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There are many TeX font utilities. For TeX related questions, I direct you to comp.text.tex or the Info-TeX mailing list. I will happily list any utilities here that the comp.fonts public feels should be present. I am listing MetaFont because it is the obvious font-specific component of TeX and PKtoSFP because it allows anyone to use PS2PK to create LaserJet softfonts.
Liam R. E. Quin is the original author of the MetaFont section. It has been hacked at a bit by norm to make it fit the tone of the comp.fonts FAQ. Assume that norm is responsible for any errors, not Liam.
Metafont is a programming language for describing fonts. It was written by Donald Knuth and is documented in
Computers & Typesetting/C: The METAFONTbook Knuth, Donald E. Addison Wesley, 1986 ISBN 0-201-13445-4, or 0-201-13444-6 (soft cover) Library access: Z250.8.M46K58, or 686.2'24, or 85-28675.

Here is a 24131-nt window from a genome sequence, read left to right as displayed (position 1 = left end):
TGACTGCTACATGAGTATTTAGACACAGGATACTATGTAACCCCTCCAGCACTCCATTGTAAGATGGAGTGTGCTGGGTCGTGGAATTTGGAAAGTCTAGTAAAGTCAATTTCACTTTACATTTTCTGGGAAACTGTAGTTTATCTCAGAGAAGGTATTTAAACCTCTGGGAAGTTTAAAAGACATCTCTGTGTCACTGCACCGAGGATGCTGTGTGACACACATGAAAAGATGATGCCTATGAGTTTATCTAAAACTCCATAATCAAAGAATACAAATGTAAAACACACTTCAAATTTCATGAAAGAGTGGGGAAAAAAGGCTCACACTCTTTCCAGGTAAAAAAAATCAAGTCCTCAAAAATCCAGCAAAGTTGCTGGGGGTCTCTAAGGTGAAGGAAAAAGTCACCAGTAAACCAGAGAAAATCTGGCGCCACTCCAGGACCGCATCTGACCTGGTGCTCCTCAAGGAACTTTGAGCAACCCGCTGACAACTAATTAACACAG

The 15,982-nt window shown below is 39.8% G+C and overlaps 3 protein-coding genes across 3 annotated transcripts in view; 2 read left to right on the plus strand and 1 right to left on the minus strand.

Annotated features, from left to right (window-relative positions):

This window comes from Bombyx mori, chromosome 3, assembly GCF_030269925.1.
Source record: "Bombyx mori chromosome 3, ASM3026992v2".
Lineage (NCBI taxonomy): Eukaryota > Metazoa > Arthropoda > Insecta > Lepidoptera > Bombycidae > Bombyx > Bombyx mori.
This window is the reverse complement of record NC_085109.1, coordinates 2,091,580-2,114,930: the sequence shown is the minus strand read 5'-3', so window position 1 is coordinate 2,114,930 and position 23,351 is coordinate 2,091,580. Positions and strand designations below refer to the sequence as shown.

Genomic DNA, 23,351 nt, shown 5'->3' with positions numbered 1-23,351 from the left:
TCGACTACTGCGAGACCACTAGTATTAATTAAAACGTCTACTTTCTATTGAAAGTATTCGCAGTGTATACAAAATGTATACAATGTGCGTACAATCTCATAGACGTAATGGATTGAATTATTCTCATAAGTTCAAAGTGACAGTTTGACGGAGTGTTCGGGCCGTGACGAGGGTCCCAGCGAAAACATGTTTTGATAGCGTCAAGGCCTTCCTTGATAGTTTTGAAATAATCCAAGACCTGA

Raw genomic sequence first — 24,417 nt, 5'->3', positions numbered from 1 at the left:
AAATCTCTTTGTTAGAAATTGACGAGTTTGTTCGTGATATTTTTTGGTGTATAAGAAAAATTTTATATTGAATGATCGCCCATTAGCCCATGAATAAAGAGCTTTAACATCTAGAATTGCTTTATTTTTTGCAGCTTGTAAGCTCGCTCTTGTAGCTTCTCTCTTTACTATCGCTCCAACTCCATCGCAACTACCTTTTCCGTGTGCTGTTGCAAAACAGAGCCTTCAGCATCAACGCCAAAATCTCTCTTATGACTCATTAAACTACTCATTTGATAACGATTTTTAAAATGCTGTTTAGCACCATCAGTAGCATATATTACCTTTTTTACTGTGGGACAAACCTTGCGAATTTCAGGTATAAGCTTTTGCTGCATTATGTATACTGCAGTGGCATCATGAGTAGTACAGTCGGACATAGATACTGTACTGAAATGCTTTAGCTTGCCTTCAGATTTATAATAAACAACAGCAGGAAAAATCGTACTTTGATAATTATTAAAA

A font written in MetaFont is actually a computer program which, when run, will generate a bitmap (`raster') for a given typeface at a given size, for some particular device.
You cannot print the MetaFont fonts directly (unless you want a listing of the program, that is). Instead, you must generate a bitmap font and use that to print something.
If you are using TeX, the sequence of steps is something like this:
The above steps are idealized. In reality, you have to make sure that the fonts get installed in the correct places and you may have to adjust description files, etc. The friendly folks on comp.text.tex can probably get it staightened out for you if you can't find a local guru.
If you are not using TeX, it's almost impossible to predict. At some point in the above sequence, you'll insert some other conversion program and proceed differently. Here, for example, is how you might use TeX fonts with WordPerfect and a LaserJet printer.
Use WordPerfect as you normally would.